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Report: Children Of Refugees Living In Texas Are More Likely To Lack Health Insurance

Research from the Migration Policy Institute shows majority of children were been born in the U.S.



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A report released this week by the Migration Policy Institute, MPI, explores the lives of the children of refugees living in the United States.

In the case of those who live in Texas, it focuses on health care coverage, or the lack of it.

A team of MPI researchers wrote the report, which covers different topics such as the geographic distribution of children whose parents are refugees, along with their parents' education and employment, using data compiled between 2009 and 2013 by the Census Bureau.

Randy Capps, director of research for U.S. programs at MPI and one of the authors of the report, explains that the majority of children the document researched have been born in the U.S. and were 10 years-old or younger in the analyzed period of time.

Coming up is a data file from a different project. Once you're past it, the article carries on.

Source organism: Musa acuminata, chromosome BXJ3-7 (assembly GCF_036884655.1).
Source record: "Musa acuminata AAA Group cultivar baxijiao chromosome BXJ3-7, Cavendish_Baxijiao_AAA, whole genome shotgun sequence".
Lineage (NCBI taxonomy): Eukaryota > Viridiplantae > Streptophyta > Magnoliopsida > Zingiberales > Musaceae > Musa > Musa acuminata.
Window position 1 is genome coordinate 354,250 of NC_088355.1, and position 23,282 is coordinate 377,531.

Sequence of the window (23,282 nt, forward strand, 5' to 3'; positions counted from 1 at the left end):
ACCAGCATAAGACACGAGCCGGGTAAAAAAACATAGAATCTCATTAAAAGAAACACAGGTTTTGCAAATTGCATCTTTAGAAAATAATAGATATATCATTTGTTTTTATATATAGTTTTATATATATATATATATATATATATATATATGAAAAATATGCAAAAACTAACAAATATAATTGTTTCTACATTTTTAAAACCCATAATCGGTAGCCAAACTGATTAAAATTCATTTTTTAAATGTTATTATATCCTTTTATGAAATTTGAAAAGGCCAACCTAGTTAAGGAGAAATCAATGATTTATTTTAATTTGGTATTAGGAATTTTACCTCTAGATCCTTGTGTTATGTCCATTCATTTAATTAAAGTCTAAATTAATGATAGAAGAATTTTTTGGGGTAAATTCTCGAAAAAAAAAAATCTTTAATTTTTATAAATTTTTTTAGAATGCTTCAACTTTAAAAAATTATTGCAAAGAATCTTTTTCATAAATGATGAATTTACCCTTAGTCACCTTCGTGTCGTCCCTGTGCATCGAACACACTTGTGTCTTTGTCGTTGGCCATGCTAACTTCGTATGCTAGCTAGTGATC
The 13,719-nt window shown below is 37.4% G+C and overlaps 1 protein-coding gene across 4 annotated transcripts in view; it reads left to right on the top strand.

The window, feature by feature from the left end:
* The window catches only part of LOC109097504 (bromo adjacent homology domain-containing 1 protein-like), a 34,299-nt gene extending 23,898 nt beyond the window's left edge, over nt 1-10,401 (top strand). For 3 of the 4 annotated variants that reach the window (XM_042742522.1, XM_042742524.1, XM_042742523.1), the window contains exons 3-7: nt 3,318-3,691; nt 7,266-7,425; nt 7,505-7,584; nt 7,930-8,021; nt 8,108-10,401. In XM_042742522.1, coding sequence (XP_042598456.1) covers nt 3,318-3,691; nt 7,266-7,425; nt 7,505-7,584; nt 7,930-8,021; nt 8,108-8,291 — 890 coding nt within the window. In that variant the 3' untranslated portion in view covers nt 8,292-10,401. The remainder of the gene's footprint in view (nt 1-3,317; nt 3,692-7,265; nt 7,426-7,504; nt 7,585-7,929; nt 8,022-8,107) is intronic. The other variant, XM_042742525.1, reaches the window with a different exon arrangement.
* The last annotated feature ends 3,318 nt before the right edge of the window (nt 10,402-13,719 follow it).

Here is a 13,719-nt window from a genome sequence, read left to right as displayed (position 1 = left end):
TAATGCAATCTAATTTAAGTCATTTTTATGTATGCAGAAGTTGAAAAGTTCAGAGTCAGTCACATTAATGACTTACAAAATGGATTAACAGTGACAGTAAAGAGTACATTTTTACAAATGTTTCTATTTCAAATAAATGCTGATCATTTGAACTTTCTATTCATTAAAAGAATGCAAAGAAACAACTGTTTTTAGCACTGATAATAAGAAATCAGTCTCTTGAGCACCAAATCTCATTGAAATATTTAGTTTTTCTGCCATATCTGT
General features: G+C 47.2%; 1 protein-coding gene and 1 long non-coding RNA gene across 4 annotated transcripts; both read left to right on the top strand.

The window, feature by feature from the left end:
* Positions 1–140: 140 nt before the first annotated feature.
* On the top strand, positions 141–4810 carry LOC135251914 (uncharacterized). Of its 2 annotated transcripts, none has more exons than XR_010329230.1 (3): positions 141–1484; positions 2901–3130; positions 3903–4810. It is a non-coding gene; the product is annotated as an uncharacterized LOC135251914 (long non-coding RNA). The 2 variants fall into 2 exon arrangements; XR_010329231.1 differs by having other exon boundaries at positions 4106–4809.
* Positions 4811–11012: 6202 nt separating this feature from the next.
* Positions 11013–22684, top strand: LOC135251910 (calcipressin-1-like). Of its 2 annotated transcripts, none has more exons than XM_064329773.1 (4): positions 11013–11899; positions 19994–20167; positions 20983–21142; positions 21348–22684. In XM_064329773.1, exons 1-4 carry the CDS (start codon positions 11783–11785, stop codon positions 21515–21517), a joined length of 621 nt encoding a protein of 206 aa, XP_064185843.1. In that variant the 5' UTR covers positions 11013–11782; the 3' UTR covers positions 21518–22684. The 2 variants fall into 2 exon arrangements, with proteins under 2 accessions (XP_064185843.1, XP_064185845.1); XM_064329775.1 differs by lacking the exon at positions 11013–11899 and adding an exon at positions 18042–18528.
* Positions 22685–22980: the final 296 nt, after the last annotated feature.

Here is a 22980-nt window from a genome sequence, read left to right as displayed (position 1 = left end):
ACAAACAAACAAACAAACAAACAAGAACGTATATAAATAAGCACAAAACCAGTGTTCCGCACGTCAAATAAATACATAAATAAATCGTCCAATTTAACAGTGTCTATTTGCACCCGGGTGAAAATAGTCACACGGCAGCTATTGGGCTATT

In the case of Texas, the researchers note that this population is more likely to not have health insurance.

Capps thinks one of the reasons for that may be Texas' working conditions because "it is a state where jobs are relatively low paying and relatively less likely to be unionized and carry health coverage and other benefits than a lot of other major states."

Additionally, Texas is one of more than a dozen states that have declined federal funding to expand Medicaid.

Capps points out it's possible the implementation of key provisions of the Affordable Care Act lowered the number of uninsured children of refugees in the state.

However, the report doesn't analyze the Affordable Care Act's effects on this population.